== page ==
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Did You Ever Own A True Museum Piece? Own One Now! Very Rare Chamber Clock C1670

£4,767.71 Buy It Now Sold, £131.57 Shipping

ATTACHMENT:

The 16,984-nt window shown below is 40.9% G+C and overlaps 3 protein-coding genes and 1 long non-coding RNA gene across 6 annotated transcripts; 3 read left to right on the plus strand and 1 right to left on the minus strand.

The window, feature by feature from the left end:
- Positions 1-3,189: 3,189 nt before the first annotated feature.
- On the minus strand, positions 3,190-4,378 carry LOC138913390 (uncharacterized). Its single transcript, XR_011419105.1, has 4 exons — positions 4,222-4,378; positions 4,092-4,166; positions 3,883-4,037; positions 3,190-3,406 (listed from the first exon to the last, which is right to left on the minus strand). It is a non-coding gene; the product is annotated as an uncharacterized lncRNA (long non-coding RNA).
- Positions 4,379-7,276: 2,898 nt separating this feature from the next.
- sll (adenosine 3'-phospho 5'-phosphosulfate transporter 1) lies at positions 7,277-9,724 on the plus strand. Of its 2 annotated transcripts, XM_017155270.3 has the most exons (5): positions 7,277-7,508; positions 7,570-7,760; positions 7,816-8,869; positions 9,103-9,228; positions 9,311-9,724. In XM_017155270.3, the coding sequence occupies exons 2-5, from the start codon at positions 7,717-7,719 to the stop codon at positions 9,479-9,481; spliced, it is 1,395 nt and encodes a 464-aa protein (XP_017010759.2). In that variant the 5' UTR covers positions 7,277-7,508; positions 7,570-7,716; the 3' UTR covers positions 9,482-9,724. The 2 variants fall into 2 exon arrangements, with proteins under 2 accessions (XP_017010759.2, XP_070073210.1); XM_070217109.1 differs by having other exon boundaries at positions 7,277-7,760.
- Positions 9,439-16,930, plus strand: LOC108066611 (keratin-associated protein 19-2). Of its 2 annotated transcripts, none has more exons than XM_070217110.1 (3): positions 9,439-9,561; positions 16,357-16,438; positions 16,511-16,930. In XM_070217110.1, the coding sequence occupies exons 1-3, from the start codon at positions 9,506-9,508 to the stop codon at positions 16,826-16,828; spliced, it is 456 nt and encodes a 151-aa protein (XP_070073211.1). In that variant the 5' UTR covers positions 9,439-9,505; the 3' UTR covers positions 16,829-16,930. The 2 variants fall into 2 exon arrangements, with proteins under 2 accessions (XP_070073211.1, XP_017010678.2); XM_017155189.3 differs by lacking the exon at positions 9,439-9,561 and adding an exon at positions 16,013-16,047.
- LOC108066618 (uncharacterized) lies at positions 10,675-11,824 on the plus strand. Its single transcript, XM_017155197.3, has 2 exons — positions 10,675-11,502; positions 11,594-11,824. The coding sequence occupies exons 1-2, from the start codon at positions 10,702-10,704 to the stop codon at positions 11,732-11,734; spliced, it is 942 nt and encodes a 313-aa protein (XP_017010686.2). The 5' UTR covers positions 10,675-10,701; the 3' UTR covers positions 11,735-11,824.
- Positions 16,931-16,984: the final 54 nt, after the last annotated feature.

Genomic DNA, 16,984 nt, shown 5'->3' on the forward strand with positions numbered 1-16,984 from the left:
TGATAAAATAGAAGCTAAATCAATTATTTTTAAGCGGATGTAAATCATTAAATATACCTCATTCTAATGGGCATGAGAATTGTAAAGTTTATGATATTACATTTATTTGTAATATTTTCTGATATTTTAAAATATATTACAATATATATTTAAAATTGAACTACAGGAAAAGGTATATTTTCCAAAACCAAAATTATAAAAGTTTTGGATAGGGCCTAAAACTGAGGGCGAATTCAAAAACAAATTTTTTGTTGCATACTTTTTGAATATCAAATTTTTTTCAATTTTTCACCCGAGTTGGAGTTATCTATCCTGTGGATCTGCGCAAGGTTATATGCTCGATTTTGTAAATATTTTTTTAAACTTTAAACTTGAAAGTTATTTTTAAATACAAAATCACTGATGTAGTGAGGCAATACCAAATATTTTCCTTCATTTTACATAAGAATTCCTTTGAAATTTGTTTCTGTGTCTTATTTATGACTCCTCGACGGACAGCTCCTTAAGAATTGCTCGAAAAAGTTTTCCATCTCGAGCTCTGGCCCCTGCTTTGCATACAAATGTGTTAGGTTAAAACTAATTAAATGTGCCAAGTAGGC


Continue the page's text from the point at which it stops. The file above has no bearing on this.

Seller: clock-jock (745) 100%, Location: Gaithersburg, Maryland, Ships to: Worldwide, Item: 351408753823 Condition: This FANTASTIC Time & Strike Fusee Clock RUNS Just Great! Now you actually have this Unique Opportunity to actually purchase AMAZING CLOCK!! Please be sure and READ the Listing completely to make sure that you understand just how to set up this Clock!! Also, the Movement was cleaned and serviced earlier this year!, Country/Region of Manufacture: Germany, Details: <div style="text-align:center"><img src="" border="0"><br><table align="center"><tr><td height="28px" valign="middle" align="center"><font face="arial" size="2"><b><a href="" target="_blank">clock-jock store</a></b></font></td><td><a style="text-decoration:none" href="" target="_blank"><img src="" border="0"></a></td></tr></table></div> Present your best items with Auctiva's FREE Scrolling Gallery. Antique Clocks, Pocket Watches, Etc. A German Iron Wall Or Chamber Clock - Truly A Museum Piece!! The Price Of This Clock Has Been Dropped From Its Appraised Value of $10.500.00 To Its Current Price Of $7,000.00. This Is As Low As The Price Will Go. So If You Are Interested In This Piece, I'd Recommend Getting It NOW! - Circa 1670 - This Clocks Stands: - 18.5" in Height, - By 12" Wide, - By 10.5" Deep, and - The Clock Weighs 14 Pounds Without the Cable Or Weights. The Clock was Entirely Handmade by a Blacksmith or a Person who could Easily Work with Metal in the Southern Area of Germany, Possibly near the City of Ulm, in the late 1600's. If the Clock Were to Run for 24 Hours it Would Have had to Stand ~ 28 Feet High in a Courtyard, as the Weights Fall an Average of 7" Per Hour. Or what was Most Likely Done, was to have it standing at a Lower Level, Say 7 Feet, and Just Wind it 4 Times per Day. As a Matter of Fact, That is Exactly What I Did. The Trick is, to find a Weight Low Enough to Run the Clock and Yet Not be Too Heavy for it. Because you don't want to put too Much Weight on the Gears! The Tips of the Hands are Polished Brass and are Able to Reflect Even the Slightest Light Very Early in the Morning or by a Quarter or so of a Moon! The Movement has a Pig-Tail Pendulum, a King's Crown Wheel Escapement and Strikes on a Bell. The Strike/Tone of the Bell can of Course be adjusted, by Adjusting the Angle of the Bell, as Shown in the Pictures. Technical Information: As I Wasn't Sure Of The Proper Length Of The Pendulum, I Calculated The Proper Length As Follows: The Correct Length Of The Pendulum Was Determined By Calculating The Number Of Beats Per Hour. The Calculations Are Based On: - The First Wheel Having 96 Teeth, Which Engaged To A 16-Tooth Cog, - This Connected To A 48-Tooth Second Wheel, Which Engaged A 6-Tooth Cog, - This Was Connected To A 33-Tooth Contrate Wheel, Which Engaged A 6-Tooth Cog. Then All Of This Was Finally Connected To A 14-Tooth Crown Wheel Escapement. The Resultant Calculation Gives 7,392 Beats Per Revolution Of The First Wheel, Which Revolves Once Per Hour. Therefore, The Pendulum Should Be About 230 Millimeters, Or 9.1 Inches Long. Q.E.D. I Wrote To A Professor Muhe At A Clock Museum In Germany (Deutsches Uhrenmuseum Furtwangen-Schwarzwald) Or The German Clock Museum. His Response Follows: Your Clock, An Iron-Wall Clock (NAWCC Refers To It As A Chamber Clock), Dates From The Late 17th Century (Most Likely The Date Was Circa 1670). It Was Probably Produced In Southern Germany, Perhaps In The Region Of The City Of Ulm. The Clock Has A Verge Escapement And A Pendulum On The Front Side Or A Pig-Tail Pendulum. Also, The Hands, The Numbers, The Pendulum, Which Earlier Could Have Been Regulated By A Balance Wheel, May Have Been Updated. The Small Arabic Numbers Are Most Likely Original, Because They Were Also Usual In Their Time. Your Calculations For The Pendulum Are Correct. The Driving Weight Should Be Chosen As Low As Possible. The Clock Comes As It's Shown, I.E. With No Cord And Without The Weights. Hello, And Thank You For Taking The Time To Look At Our Listing! Just As A Note, The Clock Is Running Fine, Keeping Good Time, And Should Provide Many, Many More Years Of Excellent Service!! Again, The Case Measures 18.5" In Height, By 12" Wide, By 10.5" Deep And Weighs 14 Pounds - That's Without Any Weights Or Any Cord. You Can See The Very Attractive And Equally Durable Dial. The Dial Is In Perfect Shape Except For Where The Paint Is Missing On The Upper Left Hand Corner. As Far As I Can Figure Out, The Clock Must Have Been Dropped On That Corner, Because The Material The Dial Was Made From Is Very, Very Durable. I'd Even Swear That You Could Scrub It With Comet, And See No Discernable Damage. But I'd Never Do That To A Clock That Is Over 340 Years Old And Is This Nice! Lastly, You Can See The Tips Of The Hands Are Brass And You Can See Them Even In The Dimmest Of Light, E.G. By A Dimly Lit Lantern Or Even By A Partial Moon! There Are Small Groups Of Flowers In Each Corner And As The Professor From Germany Said, The Numerals, Even The Small Arabic Numerals Are Most Likely Original. You Can See That The Bottom Of The Clock Has 4 Holes On Each Corner, So That The Clock Could Easily Be Secured By Nails, Screws, Etc. This Is A Good Shot That Can Show You The Basic Characteristics Of The Clock, From The Bell The Iron Hammer Strikes On, To The Crown Wheel Escapement, To The Original Wooden Spools That The Rope Would Wrap Around, Etc. Another Good Shot Of The Clock, From The Back Left Hand Corner. This Is An Especially Nice Shot Of The Count Wheel. One Of The Reasons That The Metal Is In Such Good Condition, Is That I Lived In Hawai'i For A Few Years. While I Was There The Clock Had Rusted Like Crazy. So A Couple Of Years After I Came Back, I Disassembled The Clock And Cleaned What I Could In The Ultrasonic, Which Is How I Found Out That The Tips Of The Hands Were Brass; And The Rest Of The Clock I Had To Use A Grinder On To Remove The Rust. So The Metal Came Out In Excellent Condition! This Shot Is From The Dial Looking Back, With The Bell Leaning Back. If You Look Straight Down, You Can See The Crown Wheel Escapement. The Clock Is In The Same Position, With A Better Shot Of The Crown Wheel Escapement And How It Fits Into The Contrate Wheel. If You Look At The Bottom, You Can See The Twisted Metal With 2 Holes In Them. The 2 Holes Are Where The Rope Would Go, When You Set The Clock Up To Run. In The Front, There's A Flat Metal Bar Where The Rope Would Go Through. This Is A Better Shot Of The Top And The Front Of The Clock, Showing The Hands And The How The Pendulum Bob Attaches. A Very Close-Up Shot Of The Crown Wheel Escapement And The Contrate Wheel. This Is A Shot Of The Clock Laying On Its Left Hand Side, Giving You Another Good Shot Of The Clock. Finally, A Picture Of The Back Of The Clock, Giving You A Very Good Idea Of How A Clock Would Have Been Built Almost 350 Years Ago!! Well, that's all I can say. The Photos will tell you what you really want to know about this piece anyway. This would make a very nice gift to that special someone, even if that "special someone" is you and your own collection!! I've been a member of NAWCC (115858) for over two decades now. Bid with confidence & please look at my other Listings for more Great Horological Pieces of Art! If you are the lucky winner and if for any reason you do not like this item simply return it within Fourteen days for a complete refund! NO QUESTIONS ASKED!! Just Please, No "Buyers Remorse"! THANK-YOU FOR LOOKING AND WE HOPE THAT YOU DECIDE TO BUY THIS PIECE!!! Before bidding, please email us when things are not clear. We will gladly answer ALL of your questions and provide you with any extra information as needed. THANK YOU FOR BIDDING AND GOOD LUCK!!! Our Puppy, when he first joined our Family, back on Ford Island, Hawai'i...